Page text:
UWC receives RC FRT certification for two articulated hopper cars
The hopper cars have the potential to increase Russia’s rail network’s carrying capacity and reduce the price of transporting freight.
Credit: United Wagon Company
The United Wagon Company (UWC), which is the largest producer of freight cars in Russia, has announced that it has received RC FRT certification for two models of six-axle articulated hopper cars running on 25 tonne axle load bogies.
Due to the rolling stock’s increased loading capacity and load per unit length, all participants in the transportation process see additional economic benefits for Russia – due to a lower cost of transporting freight as a result of savings made on freight charges – as well as the rail network’s carrying capacity increasing while maintaining standard train lengths.
Deputy CEO for Commerce and Marketing at United Wagon Company, Boris Myagkov, said: “We are currently seeing high levels of competition on the grain market among exporting nations, production volumes of mineral fertilisers are increasing, and the demand for these products is growing domestically. UWC is, therefore, giving its partners the chance to make use not only of new generation cars on 25 tonne axle load bogies, but also articulated cars, which provide additional cost effectiveness in transportation.”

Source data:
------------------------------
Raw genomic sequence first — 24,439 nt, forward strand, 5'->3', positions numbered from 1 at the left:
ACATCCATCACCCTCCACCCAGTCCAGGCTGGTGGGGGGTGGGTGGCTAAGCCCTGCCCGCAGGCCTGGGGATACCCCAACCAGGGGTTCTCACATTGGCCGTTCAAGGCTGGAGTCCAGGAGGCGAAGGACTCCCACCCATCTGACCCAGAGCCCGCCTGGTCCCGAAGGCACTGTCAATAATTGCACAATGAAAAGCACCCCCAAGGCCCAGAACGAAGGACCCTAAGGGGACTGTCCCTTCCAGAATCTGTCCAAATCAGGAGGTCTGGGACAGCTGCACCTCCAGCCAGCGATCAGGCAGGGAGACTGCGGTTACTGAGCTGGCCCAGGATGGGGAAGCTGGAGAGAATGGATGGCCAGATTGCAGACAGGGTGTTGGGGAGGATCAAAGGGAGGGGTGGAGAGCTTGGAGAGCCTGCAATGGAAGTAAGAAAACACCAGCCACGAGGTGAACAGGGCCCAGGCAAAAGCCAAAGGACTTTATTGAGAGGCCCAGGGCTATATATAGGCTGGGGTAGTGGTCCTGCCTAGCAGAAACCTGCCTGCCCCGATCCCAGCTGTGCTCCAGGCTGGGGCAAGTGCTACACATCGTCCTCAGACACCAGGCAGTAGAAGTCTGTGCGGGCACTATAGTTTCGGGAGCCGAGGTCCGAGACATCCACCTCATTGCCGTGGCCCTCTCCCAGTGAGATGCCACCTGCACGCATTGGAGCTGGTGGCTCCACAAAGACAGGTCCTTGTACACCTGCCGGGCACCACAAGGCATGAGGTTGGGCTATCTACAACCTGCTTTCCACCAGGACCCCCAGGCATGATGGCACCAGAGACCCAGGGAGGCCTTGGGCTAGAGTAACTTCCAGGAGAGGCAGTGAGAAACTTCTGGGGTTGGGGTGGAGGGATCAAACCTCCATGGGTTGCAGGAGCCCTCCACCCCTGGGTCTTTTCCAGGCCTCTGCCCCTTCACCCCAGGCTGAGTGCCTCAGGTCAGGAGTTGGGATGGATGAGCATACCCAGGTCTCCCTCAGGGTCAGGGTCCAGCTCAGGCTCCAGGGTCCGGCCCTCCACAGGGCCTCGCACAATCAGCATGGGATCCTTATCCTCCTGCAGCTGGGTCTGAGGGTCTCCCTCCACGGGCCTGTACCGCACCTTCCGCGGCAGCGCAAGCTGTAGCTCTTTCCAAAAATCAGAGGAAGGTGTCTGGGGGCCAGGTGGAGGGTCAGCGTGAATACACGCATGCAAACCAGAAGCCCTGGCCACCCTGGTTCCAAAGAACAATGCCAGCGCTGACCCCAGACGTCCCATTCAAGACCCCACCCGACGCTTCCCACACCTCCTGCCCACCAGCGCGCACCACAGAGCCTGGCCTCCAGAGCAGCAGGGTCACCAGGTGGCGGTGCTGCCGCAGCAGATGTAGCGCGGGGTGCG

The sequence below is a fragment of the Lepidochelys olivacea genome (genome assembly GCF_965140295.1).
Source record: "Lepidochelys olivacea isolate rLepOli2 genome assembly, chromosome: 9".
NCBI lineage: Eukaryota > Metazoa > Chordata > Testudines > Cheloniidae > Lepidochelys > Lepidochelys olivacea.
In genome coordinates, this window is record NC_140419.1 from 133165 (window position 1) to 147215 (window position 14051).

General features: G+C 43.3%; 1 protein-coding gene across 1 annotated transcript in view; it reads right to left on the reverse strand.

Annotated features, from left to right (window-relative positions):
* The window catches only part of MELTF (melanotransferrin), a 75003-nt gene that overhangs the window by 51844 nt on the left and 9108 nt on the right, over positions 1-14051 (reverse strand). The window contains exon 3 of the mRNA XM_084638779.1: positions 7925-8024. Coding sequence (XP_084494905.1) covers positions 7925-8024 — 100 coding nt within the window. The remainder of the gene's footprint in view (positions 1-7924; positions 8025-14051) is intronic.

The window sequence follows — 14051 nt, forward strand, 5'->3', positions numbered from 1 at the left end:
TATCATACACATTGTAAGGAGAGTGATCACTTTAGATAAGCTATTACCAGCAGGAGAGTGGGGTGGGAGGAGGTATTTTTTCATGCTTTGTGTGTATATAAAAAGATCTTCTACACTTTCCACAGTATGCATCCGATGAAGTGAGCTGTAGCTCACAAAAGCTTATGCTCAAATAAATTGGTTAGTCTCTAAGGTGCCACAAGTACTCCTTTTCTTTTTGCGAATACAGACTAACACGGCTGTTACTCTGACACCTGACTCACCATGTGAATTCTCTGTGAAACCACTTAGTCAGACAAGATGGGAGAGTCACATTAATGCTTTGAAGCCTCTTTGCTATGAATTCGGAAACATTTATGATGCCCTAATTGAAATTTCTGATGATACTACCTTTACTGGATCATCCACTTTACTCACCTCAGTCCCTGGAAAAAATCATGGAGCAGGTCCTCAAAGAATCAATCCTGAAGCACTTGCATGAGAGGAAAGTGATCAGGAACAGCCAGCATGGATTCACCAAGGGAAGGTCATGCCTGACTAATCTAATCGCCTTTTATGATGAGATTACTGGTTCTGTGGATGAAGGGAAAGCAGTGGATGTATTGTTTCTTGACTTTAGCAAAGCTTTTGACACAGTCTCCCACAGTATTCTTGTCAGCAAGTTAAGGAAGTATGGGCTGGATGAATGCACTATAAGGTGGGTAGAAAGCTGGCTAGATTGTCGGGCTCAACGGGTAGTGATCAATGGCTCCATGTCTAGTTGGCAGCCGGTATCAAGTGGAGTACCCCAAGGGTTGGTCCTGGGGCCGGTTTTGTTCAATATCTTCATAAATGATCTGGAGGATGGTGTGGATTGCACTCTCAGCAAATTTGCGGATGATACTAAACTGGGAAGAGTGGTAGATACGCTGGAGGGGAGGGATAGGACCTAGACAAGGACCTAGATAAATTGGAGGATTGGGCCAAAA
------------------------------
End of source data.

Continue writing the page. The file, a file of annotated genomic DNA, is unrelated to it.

The 19-6978 and 19-6978-01 model six-axle hopper cars have been designed specifically for the transportation of grain freight and mineral fertilisers, respectively. By having these particular cars in operation on Russia’s network, it enables the increase of carrying capacity by 22 per cent and the reduction of the required fleet size by 38 per cent.
Myagkov continued: “The UWC-produced articulated hopper cars and gondola cars are now ready to be rolled-out onto the network, and the tank cars are already showing great operational results. In the near future, the company plans to certify its articulated flat cars, which are equipped to transport freight in interchangeable bodies, including hopper bodies. We believe that the growth in freight productivity is down to the articulated rolling stock.”